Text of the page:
I also notice significant improvements in my copy. I’m getting much more effective at explaining complex concepts in a way that’s accessible. My ability to focus has also grown stronger, and I see each step of bigger projects more clearly.

I still need to focus much more on learning SEO and Google Analytics. Our SEO contact, Céline, is in the process of collaborating with another editor, Ana. I’m planning on checking out this material as soon as I can. I’m also going to speak with Manu about how he deals with data – I know he’s set up some interesting spreadsheets that generate stats directly from Analytics.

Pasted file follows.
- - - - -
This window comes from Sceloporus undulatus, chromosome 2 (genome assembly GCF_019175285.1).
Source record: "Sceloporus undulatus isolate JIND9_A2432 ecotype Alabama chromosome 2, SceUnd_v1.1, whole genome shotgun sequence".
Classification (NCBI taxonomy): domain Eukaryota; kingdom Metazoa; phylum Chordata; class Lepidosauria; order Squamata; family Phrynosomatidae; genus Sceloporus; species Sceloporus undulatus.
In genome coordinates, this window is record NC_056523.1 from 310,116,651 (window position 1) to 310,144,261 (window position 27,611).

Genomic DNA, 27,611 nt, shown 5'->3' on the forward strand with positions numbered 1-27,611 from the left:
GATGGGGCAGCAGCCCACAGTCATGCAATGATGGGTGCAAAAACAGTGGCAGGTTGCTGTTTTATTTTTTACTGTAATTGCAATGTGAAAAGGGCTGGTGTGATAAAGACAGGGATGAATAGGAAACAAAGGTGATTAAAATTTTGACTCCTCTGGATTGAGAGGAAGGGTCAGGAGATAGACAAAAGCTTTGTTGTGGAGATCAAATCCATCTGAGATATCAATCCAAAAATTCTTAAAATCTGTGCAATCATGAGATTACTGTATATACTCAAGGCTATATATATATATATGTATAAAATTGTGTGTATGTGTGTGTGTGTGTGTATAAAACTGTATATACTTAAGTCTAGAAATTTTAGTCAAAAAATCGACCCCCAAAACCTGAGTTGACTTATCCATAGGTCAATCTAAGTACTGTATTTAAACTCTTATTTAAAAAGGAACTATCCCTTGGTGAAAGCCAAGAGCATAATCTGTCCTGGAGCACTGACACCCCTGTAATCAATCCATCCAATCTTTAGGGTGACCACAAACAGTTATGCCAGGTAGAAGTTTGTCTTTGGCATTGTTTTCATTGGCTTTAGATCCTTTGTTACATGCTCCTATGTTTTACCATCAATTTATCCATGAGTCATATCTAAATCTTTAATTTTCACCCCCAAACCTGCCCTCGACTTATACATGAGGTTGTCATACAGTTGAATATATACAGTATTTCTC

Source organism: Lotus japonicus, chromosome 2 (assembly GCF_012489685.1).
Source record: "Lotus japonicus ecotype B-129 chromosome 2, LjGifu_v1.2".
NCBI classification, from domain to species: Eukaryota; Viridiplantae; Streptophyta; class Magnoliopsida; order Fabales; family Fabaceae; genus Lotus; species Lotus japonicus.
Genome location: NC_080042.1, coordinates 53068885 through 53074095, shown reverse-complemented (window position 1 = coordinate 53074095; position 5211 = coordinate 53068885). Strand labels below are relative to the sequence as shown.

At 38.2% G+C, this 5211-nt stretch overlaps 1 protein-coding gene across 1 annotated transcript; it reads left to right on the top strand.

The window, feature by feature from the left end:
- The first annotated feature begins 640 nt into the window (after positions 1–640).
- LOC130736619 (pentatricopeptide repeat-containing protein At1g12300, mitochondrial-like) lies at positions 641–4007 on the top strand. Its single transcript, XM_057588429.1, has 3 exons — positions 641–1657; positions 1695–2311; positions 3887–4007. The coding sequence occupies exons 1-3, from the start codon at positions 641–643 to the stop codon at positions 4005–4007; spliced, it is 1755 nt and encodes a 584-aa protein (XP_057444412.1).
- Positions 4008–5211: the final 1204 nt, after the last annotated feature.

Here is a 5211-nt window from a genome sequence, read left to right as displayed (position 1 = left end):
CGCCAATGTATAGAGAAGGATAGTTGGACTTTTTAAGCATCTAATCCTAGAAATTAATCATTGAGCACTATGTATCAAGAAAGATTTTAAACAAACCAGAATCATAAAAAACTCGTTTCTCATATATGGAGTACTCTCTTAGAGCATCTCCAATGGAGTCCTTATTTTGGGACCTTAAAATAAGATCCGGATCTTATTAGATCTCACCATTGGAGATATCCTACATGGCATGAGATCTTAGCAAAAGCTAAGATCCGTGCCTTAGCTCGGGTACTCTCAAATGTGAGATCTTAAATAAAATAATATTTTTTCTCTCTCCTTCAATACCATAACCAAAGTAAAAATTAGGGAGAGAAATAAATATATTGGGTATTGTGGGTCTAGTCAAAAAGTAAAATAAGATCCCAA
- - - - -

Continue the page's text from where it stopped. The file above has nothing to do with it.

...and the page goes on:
One goal that’s going splendidly: come to work happy, leave work happy. I feel great about what I’m producing, and the opportunity to reflect upon it just reinforces that it’s massively worthwhile.

Appszoom Peer Review Process Materials

Step 1: Where Am I Now? Questions
Johari’s Window

Step 2: Soft & Hard Skills Evaluation Form
Step 3: How Do Others See You? (coffee in the sun)
Step 4: Action Plan Questions
Step 5: Check In and Get Going!

2 Comments on “Experience with the Appszoom Peer Review Process

  1. Pingback: What I’ve Learnt About SEO So Far | appszoomer

  2. Pingback: 3 Mantras to Shape Winning Teams: Recruit Slow, Evaluate Fairly, and Fire Fast | Appszoom Team Blog